Schizophrenic Policy Makers Pursue Buying Economic Development

Steven Polzin's picture
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My local community recently got into political spat as the city, county and state negotiated the terms of a deal to attract a major corporation to bring a facility to the community. In the interest of high-quality growth, tens of millions in dollars and various perks were offered to attract a very well-heeled corporate player. In the meantime, Floridians frustrated with the inability of government to be willing or able to keep up with growth in terms of providing the requisite infrastructure; sewer, water, transportation, etc., increased the pressure on governments to have new development pay for growth rather than having it increase the tax burden on existing residents. Let's see:
  • We are growing too fast to keep up.
  • But we want more growth and are willing to pay to attract it.
  • But we say that we want growth to pay for itself.
We struggle to have any consistent and equitable process for government investments in stimulating of growth and on more than a few occasions promised growth has failed to materialize or turned out to be a highly subsidized minor geographic relocations of economic activities whose net benefits are modest.

We want high-quality grow but we may be growing entry-level service workers faster. We want to attract high income jobs but we immediately get worried about affordable housing when home prices get bid up. At a personal level we are very excited about the appreciation of our homes; but of course we're frustrated that they are now taxed higher. We pine for creative class highly educated workers but we leave our borders open so we can benefit from cheap labor. We have visions of being globally competitive in high skill knowledge based segments of the economy and we tolerate mediocre schools and seldom reinforce the virtues of hard work and competition and risk huge shares of our future workforce being ill prepared to compete. We take money from the public to build sports stadiums and urban amenities then tout their economic stimulus impact while failing to account for the economic impact of taking those resources from the public's pockets. We celebrate signs of urban renaissance but often fail to understand the infrastructure investments required to upgrade our developed areas -- using dated logic to presume a resource efficiency from redevelopment or densification that has yet to materialize in a tangible fashion that feeds back into location and development decisions.

We want people to be responsible in how they make location and travel decisions but we continue to insulate them from the full cost of those decisions by refusing to let gas taxes or tolls rise to reflect the true cost of infrastructure provision say nothing of covering any of the externalities of the modes. We wax nostalgic for historic visions of personal travel ignoring the fundamental changes in household structure, personal time use allocation and 21st century economics. Democracy and human behaviors can be frustrating when it comes to complex multifaceted transportation and land use issues.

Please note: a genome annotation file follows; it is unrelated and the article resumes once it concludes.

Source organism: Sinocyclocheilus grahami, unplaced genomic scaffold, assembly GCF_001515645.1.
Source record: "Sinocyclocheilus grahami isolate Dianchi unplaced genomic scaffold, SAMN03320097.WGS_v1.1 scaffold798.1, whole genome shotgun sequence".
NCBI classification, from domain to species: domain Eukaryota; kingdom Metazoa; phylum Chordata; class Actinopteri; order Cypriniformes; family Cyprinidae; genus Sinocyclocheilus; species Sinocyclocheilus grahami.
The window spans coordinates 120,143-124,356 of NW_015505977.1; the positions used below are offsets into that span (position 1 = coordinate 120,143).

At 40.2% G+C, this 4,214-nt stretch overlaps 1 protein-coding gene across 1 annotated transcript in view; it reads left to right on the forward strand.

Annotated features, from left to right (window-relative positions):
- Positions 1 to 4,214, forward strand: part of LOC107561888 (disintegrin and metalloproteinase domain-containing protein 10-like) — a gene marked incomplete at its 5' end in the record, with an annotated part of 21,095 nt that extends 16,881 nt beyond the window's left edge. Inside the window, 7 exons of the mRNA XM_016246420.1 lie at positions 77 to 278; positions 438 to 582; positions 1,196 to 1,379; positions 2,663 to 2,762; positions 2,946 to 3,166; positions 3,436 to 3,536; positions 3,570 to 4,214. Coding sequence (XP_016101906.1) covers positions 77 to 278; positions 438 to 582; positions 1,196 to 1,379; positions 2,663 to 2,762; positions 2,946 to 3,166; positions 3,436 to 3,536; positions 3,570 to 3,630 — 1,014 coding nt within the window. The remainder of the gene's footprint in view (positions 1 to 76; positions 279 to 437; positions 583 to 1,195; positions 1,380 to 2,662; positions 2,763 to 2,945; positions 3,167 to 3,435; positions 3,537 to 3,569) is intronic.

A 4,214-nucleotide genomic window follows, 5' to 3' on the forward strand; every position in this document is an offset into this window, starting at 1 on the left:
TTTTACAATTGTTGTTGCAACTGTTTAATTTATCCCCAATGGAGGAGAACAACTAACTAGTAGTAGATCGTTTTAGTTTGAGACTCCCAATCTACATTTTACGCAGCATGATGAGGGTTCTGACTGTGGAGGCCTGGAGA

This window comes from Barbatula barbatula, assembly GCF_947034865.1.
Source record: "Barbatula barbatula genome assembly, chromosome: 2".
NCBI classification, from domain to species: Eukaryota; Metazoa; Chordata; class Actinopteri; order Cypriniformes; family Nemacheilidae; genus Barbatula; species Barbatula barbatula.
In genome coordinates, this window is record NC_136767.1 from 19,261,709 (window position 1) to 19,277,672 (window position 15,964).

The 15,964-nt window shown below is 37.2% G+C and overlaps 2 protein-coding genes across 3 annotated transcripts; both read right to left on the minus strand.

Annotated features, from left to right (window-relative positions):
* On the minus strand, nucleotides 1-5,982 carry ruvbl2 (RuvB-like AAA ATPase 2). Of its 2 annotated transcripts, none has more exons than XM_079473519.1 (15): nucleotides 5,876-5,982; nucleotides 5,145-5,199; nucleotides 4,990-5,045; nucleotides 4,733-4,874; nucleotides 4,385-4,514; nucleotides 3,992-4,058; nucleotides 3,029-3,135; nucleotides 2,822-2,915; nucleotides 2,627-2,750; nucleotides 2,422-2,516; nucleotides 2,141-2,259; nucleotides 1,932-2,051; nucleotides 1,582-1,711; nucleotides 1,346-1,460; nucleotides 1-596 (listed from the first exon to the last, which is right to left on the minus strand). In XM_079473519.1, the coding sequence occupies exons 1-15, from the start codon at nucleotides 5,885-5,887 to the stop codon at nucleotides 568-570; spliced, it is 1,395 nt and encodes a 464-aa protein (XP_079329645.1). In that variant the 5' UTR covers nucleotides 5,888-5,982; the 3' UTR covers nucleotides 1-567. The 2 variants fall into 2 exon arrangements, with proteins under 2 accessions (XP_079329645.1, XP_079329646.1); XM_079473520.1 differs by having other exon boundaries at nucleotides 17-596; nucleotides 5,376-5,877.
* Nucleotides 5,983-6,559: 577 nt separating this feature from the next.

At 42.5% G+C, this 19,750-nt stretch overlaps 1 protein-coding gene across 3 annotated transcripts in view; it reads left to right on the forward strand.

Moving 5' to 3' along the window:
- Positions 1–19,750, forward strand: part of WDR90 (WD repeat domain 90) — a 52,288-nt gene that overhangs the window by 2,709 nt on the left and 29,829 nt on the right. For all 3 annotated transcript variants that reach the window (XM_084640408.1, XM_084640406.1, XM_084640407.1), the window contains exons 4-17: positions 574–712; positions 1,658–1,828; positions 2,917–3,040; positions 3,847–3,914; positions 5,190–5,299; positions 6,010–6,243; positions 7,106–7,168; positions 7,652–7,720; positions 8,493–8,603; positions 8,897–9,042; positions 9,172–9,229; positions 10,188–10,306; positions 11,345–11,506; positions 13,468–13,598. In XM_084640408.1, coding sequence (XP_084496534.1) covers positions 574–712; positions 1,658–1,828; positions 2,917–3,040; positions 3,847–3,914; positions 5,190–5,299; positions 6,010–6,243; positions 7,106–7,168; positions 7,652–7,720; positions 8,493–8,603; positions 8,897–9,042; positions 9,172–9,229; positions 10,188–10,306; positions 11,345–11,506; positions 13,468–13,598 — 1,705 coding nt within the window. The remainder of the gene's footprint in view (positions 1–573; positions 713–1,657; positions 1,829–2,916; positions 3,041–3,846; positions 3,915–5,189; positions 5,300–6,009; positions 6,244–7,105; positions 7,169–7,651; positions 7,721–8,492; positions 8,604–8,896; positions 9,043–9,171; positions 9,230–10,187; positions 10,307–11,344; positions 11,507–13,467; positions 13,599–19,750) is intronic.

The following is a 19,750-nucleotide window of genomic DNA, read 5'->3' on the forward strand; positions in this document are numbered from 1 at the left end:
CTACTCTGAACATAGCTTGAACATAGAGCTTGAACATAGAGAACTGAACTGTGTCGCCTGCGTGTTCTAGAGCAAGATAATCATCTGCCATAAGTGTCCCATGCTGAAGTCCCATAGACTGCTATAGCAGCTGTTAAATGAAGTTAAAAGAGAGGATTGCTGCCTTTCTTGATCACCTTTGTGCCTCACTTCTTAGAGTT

Other than that everything is fine.
Steven Polzin is the director of mobility policy research at the Center for Urban Transportation Research at the University of South Florida.

Comments

Comments

Good rant

I can appreciate your comments Steven. I find a lot of my own beliefs echoed here. Allow me to add a couple more schizophrenic items related to the citizenry reflected in local politics:

1) we want to stop urban sprawl, but I want my 1/2 acre lot and home and we're sick of this density

2) we should fund and build new transit lines and people should use them, but I can't use it because I need my car for my flexible lifestyle, and of course

3) I like strong property rights, I should be able to do whatever I want on my property unless of course someone else's property in any way impacts my daily life and then I'll show up to the local meeting and pine about it.

Dichotomy list.

I found this blog post...interesting. Please permit me add a few to the list:

We know these dichotomies exist across the country, yet we do nothing to address them. We complain about the fecklessness of the public(s) yet do nothing to make the process more transparent for them. Our public(s) complain about congestion, but we continue to build the same development patterns. Etc.

Best,

D

A farmer's metaphor

I'm certain that it was borrowed, but I will never forget the idea offered a decade ago by a northern VA family farmer to the Loudoun County Board of Supervisors regarding growth.

His argument was that land in the hands of the board via zoning was being spent like money in the custody of a hypothetical teenager. When the teenager saw a sale, (s)he was all to eager to "save" money by consuming nondurables, forgoing interest and better future investments for the immediate approval and envy of friends.

Similarly, when the supervisors saw potential sources of new tax revenue, they were all too eager to permanently sacrifice land, commit future community dollars for certain infrastructure maintenance, and even offer incentives, in return for gains of questionable duration and scale. The true costs of the commitment would never match the return, yet they saw a short-term opportunity that could not be passed up. They seemed to think they were saving.

Since then, I have always pictured one of the Board members in unbefitting clothing. Not a pretty picture, but hard to forget.

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